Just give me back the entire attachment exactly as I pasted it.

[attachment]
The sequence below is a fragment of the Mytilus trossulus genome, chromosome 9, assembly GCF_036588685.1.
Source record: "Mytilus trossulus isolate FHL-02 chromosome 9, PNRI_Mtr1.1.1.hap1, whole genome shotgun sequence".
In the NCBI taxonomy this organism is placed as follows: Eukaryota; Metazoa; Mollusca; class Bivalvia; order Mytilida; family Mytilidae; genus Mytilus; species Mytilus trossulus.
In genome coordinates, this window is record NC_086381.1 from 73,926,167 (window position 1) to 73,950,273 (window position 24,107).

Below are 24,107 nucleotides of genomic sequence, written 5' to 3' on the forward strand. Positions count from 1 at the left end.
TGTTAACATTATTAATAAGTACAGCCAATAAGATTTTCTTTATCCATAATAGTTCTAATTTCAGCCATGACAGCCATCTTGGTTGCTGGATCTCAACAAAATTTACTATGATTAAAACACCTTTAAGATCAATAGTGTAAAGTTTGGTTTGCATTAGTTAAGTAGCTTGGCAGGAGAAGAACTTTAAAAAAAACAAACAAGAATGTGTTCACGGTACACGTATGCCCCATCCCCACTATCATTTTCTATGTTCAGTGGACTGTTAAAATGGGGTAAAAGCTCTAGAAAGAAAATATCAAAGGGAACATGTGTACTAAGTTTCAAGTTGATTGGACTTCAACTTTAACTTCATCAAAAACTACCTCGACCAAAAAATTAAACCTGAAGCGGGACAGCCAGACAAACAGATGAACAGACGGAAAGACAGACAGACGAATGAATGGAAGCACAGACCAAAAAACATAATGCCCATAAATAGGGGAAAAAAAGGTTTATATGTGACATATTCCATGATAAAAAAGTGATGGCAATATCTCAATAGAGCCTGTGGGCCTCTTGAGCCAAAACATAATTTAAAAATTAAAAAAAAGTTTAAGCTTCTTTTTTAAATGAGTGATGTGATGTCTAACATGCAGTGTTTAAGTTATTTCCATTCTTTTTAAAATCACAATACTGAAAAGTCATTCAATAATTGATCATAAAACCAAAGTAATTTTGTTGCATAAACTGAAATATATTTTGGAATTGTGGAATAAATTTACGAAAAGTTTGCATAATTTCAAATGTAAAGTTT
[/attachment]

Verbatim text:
The sequence below is a fragment of the Mytilus trossulus genome, chromosome 9, assembly GCF_036588685.1.
Source record: "Mytilus trossulus isolate FHL-02 chromosome 9, PNRI_Mtr1.1.1.hap1, whole genome shotgun sequence".
In the NCBI taxonomy this organism is placed as follows: Eukaryota; Metazoa; Mollusca; class Bivalvia; order Mytilida; family Mytilidae; genus Mytilus; species Mytilus trossulus.
In genome coordinates, this window is record NC_086381.1 from 73,926,167 (window position 1) to 73,950,273 (window position 24,107).

Below are 24,107 nucleotides of genomic sequence, written 5' to 3' on the forward strand. Positions count from 1 at the left end.
TGTTAACATTATTAATAAGTACAGCCAATAAGATTTTCTTTATCCATAATAGTTCTAATTTCAGCCATGACAGCCATCTTGGTTGCTGGATCTCAACAAAATTTACTATGATTAAAACACCTTTAAGATCAATAGTGTAAAGTTTGGTTTGCATTAGTTAAGTAGCTTGGCAGGAGAAGAACTTTAAAAAAAACAAACAAGAATGTGTTCACGGTACACGTATGCCCCATCCCCACTATCATTTTCTATGTTCAGTGGACTGTTAAAATGGGGTAAAAGCTCTAGAAAGAAAATATCAAAGGGAACATGTGTACTAAGTTTCAAGTTGATTGGACTTCAACTTTAACTTCATCAAAAACTACCTCGACCAAAAAATTAAACCTGAAGCGGGACAGCCAGACAAACAGATGAACAGACGGAAAGACAGACAGACGAATGAATGGAAGCACAGACCAAAAAACATAATGCCCATAAATAGGGGAAAAAAAGGTTTATATGTGACATATTCCATGATAAAAAAGTGATGGCAATATCTCAATAGAGCCTGTGGGCCTCTTGAGCCAAAACATAATTTAAAAATTAAAAAAAAGTTTAAGCTTCTTTTTTAAATGAGTGATGTGATGTCTAACATGCAGTGTTTAAGTTATTTCCATTCTTTTTAAAATCACAATACTGAAAAGTCATTCAATAATTGATCATAAAACCAAAGTAATTTTGTTGCATAAACTGAAATATATTTTGGAATTGTGGAATAAATTTACGAAAAGTTTGCATAATTTCAAATGTAAAGTTT